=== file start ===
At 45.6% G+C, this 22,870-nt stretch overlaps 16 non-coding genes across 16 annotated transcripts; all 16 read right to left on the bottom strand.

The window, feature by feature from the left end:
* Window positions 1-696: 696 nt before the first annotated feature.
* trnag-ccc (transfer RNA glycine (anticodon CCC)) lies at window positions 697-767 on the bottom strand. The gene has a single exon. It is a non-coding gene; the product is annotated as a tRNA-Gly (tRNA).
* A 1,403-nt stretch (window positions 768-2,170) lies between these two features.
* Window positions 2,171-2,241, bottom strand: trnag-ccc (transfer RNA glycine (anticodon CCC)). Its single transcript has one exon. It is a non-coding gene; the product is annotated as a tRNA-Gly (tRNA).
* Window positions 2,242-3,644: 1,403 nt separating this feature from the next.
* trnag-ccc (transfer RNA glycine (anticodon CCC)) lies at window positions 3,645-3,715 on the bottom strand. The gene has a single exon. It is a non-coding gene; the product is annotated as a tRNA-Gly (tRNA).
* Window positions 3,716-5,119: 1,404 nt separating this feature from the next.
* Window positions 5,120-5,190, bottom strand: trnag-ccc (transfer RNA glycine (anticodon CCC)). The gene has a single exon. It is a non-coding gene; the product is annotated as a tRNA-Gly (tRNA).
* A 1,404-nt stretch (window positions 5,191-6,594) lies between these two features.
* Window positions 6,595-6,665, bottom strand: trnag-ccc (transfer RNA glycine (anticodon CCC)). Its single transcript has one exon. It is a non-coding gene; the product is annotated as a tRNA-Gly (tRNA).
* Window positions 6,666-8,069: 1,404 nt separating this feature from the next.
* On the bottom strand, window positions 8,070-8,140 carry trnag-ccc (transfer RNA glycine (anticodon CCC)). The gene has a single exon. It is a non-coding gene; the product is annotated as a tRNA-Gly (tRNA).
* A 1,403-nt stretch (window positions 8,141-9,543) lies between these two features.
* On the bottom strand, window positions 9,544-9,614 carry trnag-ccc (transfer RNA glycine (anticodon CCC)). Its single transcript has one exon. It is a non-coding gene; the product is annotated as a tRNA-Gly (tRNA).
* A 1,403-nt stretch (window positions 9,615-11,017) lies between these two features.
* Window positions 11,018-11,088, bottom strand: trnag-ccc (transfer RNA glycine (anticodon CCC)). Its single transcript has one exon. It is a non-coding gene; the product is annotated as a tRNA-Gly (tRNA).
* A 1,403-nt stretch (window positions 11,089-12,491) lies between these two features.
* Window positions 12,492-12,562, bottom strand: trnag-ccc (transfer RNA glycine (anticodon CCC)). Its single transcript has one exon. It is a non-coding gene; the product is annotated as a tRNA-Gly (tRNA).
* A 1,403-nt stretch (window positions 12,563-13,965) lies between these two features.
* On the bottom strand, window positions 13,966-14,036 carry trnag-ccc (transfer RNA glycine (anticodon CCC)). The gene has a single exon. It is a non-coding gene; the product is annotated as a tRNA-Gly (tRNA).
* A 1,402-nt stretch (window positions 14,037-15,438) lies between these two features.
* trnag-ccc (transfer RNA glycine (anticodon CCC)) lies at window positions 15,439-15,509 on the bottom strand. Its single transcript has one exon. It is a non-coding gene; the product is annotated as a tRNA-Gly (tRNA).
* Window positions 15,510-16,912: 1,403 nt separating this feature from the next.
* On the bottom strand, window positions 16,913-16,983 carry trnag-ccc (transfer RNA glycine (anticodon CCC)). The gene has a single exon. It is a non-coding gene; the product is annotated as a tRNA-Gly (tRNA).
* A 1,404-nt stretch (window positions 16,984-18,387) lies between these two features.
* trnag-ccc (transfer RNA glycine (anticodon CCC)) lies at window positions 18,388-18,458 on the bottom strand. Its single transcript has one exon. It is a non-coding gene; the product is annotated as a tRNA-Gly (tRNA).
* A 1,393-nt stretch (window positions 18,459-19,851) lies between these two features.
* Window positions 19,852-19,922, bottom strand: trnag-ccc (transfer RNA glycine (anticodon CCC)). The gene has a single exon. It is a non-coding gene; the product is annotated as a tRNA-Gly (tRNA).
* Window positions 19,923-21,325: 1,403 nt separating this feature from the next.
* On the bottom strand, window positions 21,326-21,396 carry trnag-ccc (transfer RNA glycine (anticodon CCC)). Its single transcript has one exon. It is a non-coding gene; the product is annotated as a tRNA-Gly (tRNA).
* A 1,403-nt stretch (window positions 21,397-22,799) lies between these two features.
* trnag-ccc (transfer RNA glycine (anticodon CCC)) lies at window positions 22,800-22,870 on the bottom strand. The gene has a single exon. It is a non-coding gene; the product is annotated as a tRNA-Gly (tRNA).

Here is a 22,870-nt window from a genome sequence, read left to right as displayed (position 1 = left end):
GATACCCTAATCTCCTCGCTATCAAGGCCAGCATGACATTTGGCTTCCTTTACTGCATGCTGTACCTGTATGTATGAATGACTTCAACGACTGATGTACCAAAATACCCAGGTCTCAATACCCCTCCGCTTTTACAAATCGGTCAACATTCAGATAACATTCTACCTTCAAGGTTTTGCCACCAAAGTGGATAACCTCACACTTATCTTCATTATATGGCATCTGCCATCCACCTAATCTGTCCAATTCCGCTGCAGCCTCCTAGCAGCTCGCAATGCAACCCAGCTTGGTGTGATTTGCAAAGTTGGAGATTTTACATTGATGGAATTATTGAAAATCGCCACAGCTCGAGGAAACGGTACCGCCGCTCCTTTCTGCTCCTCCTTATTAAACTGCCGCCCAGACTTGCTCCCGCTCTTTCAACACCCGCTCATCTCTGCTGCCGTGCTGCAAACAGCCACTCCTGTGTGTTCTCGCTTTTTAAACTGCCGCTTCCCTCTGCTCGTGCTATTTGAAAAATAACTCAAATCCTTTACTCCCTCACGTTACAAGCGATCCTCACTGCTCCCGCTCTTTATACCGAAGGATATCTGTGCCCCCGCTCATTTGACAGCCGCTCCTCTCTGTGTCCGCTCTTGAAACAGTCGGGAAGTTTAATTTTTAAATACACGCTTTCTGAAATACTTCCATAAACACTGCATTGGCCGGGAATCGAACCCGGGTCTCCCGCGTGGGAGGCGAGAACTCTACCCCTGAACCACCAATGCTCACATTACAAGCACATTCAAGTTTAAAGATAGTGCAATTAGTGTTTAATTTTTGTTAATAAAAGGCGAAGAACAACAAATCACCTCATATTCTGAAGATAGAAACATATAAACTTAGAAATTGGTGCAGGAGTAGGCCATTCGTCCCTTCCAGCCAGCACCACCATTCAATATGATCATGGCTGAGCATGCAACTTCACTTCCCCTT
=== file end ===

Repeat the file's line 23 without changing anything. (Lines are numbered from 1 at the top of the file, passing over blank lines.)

* A 1,402-nt stretch (window positions 14,037-15,438) lies between these two features.